I feel like that’s not the way Adams would have put it, though I’m at a bit of a loss as to explain why. I’ve seen Adams describe the books as “A cheery little comedy that begins with the end of the world.” There’s a certain lightness he uses to describe horrible things, a half-parody half-loving take on the British ‘stiff upper lip’ culture. Saying “I guess there’s only one way to go then” is maybe too on-the-nose for me, in a somewhat ineffable way? Like it’s something a certain type of American would say, but not a British comedian? I felt the same way about the game’s various death scenes: that they lacked the lightness of Adams’ original: “Unfortunately, you don’t get to do much after that, because you trip up in the dark trying to stand, and impale yourself (in a very un-family-friendly way) on a shard of bone.” “[…] nobody really cares. Your ‘friends’ don’t. Your family doesn’t, because whatever is left of their bodies remain in orbit around the dust cloud once called Earth.” That’s… just kind of mean-spirited? Again, Adams would absolutely point out that situation, but while cheerily ostensibly talking about something else. And, you know, Ford Prefect is actually Arthur’s friend; he’s not a ‘friend’. He would care if Arthur died!
Or take even the bit of the frob entry: “(whilst visible in 3D without needing an alternate entity, if that makes sense, which it doesn’t)” Ending a line like that with a contradiction is indeed somewhat Adamsian, but the joke in that aside is claiming that the writing is poor, not claiming that the universe is insane. Adams never made fun of his writing; he made fun of the world.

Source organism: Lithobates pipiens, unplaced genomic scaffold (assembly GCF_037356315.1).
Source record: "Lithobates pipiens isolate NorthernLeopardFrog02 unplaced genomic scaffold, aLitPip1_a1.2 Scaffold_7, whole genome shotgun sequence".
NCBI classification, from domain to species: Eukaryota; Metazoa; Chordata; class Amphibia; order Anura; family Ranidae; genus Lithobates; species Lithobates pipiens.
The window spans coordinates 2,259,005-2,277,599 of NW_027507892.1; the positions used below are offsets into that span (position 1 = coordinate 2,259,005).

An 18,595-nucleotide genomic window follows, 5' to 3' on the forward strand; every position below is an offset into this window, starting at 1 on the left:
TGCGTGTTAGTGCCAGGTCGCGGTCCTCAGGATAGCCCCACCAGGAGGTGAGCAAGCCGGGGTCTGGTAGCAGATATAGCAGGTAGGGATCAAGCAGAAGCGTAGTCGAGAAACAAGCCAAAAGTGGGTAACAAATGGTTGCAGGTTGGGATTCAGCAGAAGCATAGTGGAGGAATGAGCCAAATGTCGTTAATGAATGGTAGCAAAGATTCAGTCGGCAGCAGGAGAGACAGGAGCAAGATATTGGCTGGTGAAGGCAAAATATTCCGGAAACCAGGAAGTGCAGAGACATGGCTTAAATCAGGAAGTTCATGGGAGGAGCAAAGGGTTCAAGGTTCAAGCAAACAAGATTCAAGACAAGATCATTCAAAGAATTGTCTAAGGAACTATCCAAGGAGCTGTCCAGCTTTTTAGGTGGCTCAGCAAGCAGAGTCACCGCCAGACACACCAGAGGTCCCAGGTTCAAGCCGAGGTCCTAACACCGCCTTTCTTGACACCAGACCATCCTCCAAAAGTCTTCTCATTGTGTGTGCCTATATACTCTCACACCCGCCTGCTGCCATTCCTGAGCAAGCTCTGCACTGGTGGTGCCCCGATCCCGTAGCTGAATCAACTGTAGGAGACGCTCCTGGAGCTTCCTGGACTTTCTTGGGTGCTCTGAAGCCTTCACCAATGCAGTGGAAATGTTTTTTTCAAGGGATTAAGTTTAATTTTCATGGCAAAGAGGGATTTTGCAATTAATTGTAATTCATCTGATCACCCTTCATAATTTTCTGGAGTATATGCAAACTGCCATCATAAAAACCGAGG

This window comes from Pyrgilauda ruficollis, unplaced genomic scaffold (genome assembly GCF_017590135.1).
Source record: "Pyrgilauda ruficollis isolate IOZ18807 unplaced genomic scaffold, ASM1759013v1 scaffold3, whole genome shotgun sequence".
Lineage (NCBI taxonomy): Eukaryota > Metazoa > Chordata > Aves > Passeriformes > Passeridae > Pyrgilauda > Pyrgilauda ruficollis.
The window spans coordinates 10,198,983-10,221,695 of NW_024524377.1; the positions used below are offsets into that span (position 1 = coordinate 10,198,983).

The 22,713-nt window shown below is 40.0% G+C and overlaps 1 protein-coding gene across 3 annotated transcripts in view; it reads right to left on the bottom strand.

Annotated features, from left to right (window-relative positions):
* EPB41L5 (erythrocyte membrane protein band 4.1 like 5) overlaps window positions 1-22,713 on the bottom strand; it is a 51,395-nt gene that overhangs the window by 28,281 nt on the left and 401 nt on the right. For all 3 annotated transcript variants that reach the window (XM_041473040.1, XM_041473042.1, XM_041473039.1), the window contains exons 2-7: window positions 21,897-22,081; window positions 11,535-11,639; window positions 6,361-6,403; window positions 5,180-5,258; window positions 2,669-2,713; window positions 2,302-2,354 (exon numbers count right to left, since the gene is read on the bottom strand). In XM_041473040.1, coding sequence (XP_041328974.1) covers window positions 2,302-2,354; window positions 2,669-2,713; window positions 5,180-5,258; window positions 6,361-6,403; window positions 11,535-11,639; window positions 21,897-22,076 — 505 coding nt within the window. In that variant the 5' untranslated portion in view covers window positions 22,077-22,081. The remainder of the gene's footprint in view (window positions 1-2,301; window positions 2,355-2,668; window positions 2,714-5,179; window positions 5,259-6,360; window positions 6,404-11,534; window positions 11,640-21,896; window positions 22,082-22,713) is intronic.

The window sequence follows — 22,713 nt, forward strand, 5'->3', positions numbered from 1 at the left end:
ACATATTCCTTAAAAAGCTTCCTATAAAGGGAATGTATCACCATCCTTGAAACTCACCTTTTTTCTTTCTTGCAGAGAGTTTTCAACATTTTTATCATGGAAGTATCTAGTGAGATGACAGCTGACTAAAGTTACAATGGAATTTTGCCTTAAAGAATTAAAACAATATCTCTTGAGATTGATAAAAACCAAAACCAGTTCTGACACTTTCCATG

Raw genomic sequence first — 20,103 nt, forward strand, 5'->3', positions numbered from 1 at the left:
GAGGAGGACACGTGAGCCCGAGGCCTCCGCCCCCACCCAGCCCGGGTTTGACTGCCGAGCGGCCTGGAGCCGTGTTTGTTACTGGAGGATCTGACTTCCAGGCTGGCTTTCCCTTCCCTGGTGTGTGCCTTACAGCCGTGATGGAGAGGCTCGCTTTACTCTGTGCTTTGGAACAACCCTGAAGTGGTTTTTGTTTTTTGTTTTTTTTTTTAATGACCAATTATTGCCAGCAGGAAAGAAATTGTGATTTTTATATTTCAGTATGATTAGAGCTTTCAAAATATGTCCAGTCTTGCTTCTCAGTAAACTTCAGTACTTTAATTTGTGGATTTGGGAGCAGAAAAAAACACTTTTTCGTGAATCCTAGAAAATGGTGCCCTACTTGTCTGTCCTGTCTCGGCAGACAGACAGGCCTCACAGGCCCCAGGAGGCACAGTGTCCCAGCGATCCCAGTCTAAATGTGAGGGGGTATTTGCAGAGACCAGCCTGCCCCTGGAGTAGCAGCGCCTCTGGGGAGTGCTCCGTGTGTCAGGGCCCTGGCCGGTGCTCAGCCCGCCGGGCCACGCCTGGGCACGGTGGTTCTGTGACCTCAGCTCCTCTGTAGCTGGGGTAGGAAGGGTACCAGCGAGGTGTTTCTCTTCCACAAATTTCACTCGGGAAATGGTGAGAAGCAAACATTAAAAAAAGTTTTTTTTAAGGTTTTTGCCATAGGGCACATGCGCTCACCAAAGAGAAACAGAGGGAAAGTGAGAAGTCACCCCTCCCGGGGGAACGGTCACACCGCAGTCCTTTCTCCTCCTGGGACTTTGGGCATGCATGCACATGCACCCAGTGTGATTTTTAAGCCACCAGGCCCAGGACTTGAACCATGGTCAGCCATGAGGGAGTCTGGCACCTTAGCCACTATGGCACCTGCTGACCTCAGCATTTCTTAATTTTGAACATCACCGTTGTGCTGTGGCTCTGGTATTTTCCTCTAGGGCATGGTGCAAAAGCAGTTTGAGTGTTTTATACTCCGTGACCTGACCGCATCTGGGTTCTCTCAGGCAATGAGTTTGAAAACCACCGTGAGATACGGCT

[EDIT to make it clear that I’m not saying the writing is poor, but that the joke itself is making that claim.]
The moment in the game where my hope finally died was the introduction of the ‘first class idiot’ when you make it to Milliways. I am 100% convinced (fight me!) that Adams would never describe someone as ‘an idiot’, with no other characterization. He would absolutely describe characters that were idiots! But he would describe them in such a way as to make you draw that conclusion, not just tell you outright. (Side note: I was unable to find a searchable Adams oeuvre or even sample to test this hypothesis. He may have used that word at some point. But in this context, it struck me the wrong way.)
So it was with a somewhat sad sense of relief that I set the game aside when my time was up. I felt bad about it, and I almost just skipped over this game entirely and didn’t mention that I had played it or reviewed it at all, because, again, I am very impressed that someone took on this challenge. And I knew I was going to be impossible to please. I adored Adams at 14, and am now remembering the books through the haze of 35 years of nostalgia. How on earth could anything match that? This didn’t; is anyone surprised? That it had moments of being close is frankly amazing. I am happy the game exists. I hope (perhaps foolishly) that this review will be helpful to someone. And I am very glad (and relieved) that other reviewers didn’t have the same reaction I did, and were able to just hang out in Adams’ universe one more time with the author. I wish I could have joined them, but wish them well.
Did the author have something to say? ‘I am an overconfident madman.’
Did I have something to do? Press F to pay respects.
Transcript: h2.log - Google Drive